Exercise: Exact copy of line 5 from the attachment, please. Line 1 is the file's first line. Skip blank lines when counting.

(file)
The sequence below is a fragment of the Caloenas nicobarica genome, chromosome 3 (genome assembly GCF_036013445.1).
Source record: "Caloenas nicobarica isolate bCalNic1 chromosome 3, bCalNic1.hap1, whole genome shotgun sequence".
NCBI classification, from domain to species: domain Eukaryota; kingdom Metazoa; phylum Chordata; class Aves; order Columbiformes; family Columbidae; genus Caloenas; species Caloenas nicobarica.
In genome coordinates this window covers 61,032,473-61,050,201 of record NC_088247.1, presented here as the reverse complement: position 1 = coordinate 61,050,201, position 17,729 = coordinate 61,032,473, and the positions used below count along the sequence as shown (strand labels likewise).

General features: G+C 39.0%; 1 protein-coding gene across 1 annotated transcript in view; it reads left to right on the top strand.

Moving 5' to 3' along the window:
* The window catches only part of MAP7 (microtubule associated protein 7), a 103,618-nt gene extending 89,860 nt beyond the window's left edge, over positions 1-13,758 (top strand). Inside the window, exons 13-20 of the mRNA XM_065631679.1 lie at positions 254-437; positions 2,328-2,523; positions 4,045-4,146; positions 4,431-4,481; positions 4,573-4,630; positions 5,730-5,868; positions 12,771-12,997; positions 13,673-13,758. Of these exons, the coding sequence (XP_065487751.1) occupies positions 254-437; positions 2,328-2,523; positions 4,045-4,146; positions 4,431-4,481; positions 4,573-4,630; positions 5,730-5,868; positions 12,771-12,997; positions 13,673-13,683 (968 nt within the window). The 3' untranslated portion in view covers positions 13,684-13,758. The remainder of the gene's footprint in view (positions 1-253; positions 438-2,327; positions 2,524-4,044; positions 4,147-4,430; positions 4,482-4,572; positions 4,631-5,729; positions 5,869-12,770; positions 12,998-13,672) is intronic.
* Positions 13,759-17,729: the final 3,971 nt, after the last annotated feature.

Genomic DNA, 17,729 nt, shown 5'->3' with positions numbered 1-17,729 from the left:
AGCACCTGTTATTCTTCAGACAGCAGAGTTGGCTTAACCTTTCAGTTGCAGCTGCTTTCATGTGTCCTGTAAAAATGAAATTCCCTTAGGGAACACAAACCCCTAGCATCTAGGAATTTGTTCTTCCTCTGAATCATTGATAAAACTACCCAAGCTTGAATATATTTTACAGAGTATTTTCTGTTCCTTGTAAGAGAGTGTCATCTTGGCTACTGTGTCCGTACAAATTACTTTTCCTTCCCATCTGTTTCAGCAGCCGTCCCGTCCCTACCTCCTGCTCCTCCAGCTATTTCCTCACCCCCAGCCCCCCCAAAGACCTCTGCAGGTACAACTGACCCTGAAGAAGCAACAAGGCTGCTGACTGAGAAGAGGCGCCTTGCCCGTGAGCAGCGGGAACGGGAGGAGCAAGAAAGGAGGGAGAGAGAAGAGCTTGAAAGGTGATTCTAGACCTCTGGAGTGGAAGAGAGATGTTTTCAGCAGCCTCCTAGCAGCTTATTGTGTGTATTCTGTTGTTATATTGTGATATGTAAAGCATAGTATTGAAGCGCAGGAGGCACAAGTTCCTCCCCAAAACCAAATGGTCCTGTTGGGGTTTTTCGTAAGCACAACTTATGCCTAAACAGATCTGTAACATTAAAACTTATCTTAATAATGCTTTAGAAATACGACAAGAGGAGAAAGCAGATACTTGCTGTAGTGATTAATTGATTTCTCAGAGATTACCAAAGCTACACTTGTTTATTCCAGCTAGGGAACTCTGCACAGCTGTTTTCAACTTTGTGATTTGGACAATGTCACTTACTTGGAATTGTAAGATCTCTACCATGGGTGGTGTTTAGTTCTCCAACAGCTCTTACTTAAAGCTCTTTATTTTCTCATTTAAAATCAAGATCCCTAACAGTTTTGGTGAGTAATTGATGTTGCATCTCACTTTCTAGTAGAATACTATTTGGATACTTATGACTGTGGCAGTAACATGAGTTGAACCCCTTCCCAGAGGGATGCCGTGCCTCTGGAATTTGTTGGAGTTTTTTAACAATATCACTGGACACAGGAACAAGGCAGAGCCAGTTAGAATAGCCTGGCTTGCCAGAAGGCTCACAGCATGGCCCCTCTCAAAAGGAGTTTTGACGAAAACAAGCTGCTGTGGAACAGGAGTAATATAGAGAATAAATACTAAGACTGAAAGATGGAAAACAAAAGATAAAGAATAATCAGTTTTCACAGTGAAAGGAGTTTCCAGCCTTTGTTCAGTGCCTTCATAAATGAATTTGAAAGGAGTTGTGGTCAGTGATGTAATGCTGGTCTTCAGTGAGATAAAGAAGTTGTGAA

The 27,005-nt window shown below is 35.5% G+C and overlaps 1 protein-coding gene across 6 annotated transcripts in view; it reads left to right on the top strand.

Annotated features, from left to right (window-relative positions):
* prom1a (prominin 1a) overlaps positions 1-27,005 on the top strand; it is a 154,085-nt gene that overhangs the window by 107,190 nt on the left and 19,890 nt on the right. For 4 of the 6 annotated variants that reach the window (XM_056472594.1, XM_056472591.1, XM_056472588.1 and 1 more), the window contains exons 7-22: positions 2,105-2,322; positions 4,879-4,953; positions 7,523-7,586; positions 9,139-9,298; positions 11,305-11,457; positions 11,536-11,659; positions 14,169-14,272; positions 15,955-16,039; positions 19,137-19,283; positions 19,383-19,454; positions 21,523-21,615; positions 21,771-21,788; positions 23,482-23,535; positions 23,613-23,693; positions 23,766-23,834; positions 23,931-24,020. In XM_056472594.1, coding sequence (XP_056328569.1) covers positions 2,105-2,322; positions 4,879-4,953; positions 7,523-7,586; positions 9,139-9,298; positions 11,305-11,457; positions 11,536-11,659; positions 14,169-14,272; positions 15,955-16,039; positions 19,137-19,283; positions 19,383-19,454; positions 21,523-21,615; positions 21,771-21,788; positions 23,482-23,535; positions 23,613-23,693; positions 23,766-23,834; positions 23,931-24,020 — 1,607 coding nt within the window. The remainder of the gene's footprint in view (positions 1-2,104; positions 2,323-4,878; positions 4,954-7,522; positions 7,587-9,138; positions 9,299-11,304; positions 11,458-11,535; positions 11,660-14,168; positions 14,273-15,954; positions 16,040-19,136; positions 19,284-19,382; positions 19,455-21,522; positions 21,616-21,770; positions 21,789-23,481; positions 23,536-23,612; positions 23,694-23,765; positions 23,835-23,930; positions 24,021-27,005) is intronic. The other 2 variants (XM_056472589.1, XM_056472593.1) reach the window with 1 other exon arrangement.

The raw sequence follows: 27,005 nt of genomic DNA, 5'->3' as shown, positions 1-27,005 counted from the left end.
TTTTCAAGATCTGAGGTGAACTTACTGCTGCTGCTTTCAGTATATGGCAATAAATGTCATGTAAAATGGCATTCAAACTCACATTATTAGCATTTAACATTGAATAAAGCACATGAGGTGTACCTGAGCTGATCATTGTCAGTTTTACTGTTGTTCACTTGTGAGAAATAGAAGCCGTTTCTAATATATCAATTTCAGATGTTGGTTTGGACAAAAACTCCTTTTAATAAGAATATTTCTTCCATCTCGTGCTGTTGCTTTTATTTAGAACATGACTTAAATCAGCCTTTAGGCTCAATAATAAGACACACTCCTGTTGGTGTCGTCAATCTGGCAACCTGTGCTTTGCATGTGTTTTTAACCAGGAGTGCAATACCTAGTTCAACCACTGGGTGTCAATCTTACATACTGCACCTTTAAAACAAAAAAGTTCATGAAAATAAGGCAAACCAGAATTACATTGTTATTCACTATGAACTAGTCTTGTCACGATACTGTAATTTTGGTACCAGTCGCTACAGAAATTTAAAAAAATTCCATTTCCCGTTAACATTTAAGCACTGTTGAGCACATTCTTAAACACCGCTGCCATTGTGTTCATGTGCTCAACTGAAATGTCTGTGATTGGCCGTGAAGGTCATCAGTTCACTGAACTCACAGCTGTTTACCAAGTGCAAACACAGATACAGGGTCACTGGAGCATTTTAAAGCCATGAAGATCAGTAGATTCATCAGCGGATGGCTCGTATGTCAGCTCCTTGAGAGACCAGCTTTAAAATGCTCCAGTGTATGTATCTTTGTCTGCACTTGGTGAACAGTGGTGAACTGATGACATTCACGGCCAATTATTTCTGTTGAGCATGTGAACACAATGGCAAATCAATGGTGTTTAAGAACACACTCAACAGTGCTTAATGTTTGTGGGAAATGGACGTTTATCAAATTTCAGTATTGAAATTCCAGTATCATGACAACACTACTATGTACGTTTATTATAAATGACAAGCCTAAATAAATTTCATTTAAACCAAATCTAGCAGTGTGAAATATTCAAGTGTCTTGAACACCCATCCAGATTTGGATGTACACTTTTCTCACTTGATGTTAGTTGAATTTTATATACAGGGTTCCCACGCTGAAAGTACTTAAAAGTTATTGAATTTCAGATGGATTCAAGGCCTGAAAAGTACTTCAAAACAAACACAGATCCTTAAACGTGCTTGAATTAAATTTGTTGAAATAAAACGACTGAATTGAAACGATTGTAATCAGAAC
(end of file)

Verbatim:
General features: G+C 39.0%; 1 protein-coding gene across 1 annotated transcript in view; it reads left to right on the top strand.